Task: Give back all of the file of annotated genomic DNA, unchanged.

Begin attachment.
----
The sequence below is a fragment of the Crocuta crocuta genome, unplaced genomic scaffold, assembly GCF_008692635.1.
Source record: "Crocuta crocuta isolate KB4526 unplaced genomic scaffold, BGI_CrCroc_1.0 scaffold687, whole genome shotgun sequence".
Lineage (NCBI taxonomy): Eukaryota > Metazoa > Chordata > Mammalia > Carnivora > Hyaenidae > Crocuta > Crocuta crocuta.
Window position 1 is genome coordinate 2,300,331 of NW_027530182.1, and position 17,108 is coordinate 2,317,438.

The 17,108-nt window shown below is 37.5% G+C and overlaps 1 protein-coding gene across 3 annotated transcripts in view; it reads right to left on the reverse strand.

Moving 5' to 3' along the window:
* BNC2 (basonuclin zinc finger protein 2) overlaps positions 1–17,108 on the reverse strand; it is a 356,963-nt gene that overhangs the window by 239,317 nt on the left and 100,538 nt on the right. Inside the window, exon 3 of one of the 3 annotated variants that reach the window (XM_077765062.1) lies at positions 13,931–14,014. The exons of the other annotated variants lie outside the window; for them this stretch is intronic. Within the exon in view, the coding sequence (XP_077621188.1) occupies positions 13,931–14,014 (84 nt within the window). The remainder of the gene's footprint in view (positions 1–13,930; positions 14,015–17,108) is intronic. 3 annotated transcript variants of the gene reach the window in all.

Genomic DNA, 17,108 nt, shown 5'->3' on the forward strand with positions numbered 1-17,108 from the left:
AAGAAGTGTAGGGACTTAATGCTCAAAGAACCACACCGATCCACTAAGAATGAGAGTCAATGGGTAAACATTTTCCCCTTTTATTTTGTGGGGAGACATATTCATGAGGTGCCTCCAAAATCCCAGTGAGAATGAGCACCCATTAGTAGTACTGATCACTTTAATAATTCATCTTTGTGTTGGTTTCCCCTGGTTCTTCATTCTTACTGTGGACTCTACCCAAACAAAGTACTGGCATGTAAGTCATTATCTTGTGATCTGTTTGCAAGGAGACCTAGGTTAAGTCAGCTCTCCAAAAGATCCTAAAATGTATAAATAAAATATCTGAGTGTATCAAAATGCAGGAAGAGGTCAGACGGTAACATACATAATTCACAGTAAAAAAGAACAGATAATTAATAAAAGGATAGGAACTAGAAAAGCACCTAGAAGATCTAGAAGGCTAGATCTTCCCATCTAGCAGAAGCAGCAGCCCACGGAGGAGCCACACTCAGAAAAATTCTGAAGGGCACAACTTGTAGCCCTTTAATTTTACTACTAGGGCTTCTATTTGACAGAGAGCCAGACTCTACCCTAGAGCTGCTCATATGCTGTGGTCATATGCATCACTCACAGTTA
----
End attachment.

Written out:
The sequence below is a fragment of the Crocuta crocuta genome, unplaced genomic scaffold, assembly GCF_008692635.1.
Source record: "Crocuta crocuta isolate KB4526 unplaced genomic scaffold, BGI_CrCroc_1.0 scaffold687, whole genome shotgun sequence".
Lineage (NCBI taxonomy): Eukaryota > Metazoa > Chordata > Mammalia > Carnivora > Hyaenidae > Crocuta > Crocuta crocuta.
Window position 1 is genome coordinate 2,300,331 of NW_027530182.1, and position 17,108 is coordinate 2,317,438.

The 17,108-nt window shown below is 37.5% G+C and overlaps 1 protein-coding gene across 3 annotated transcripts in view; it reads right to left on the reverse strand.

Moving 5' to 3' along the window:
* BNC2 (basonuclin zinc finger protein 2) overlaps positions 1–17,108 on the reverse strand; it is a 356,963-nt gene that overhangs the window by 239,317 nt on the left and 100,538 nt on the right. Inside the window, exon 3 of one of the 3 annotated variants that reach the window (XM_077765062.1) lies at positions 13,931–14,014. The exons of the other annotated variants lie outside the window; for them this stretch is intronic. Within the exon in view, the coding sequence (XP_077621188.1) occupies positions 13,931–14,014 (84 nt within the window). The remainder of the gene's footprint in view (positions 1–13,930; positions 14,015–17,108) is intronic. 3 annotated transcript variants of the gene reach the window in all.

Genomic DNA, 17,108 nt, shown 5'->3' on the forward strand with positions numbered 1-17,108 from the left:
AAGAAGTGTAGGGACTTAATGCTCAAAGAACCACACCGATCCACTAAGAATGAGAGTCAATGGGTAAACATTTTCCCCTTTTATTTTGTGGGGAGACATATTCATGAGGTGCCTCCAAAATCCCAGTGAGAATGAGCACCCATTAGTAGTACTGATCACTTTAATAATTCATCTTTGTGTTGGTTTCCCCTGGTTCTTCATTCTTACTGTGGACTCTACCCAAACAAAGTACTGGCATGTAAGTCATTATCTTGTGATCTGTTTGCAAGGAGACCTAGGTTAAGTCAGCTCTCCAAAAGATCCTAAAATGTATAAATAAAATATCTGAGTGTATCAAAATGCAGGAAGAGGTCAGACGGTAACATACATAATTCACAGTAAAAAAGAACAGATAATTAATAAAAGGATAGGAACTAGAAAAGCACCTAGAAGATCTAGAAGGCTAGATCTTCCCATCTAGCAGAAGCAGCAGCCCACGGAGGAGCCACACTCAGAAAAATTCTGAAGGGCACAACTTGTAGCCCTTTAATTTTACTACTAGGGCTTCTATTTGACAGAGAGCCAGACTCTACCCTAGAGCTGCTCATATGCTGTGGTCATATGCATCACTCACAGTTA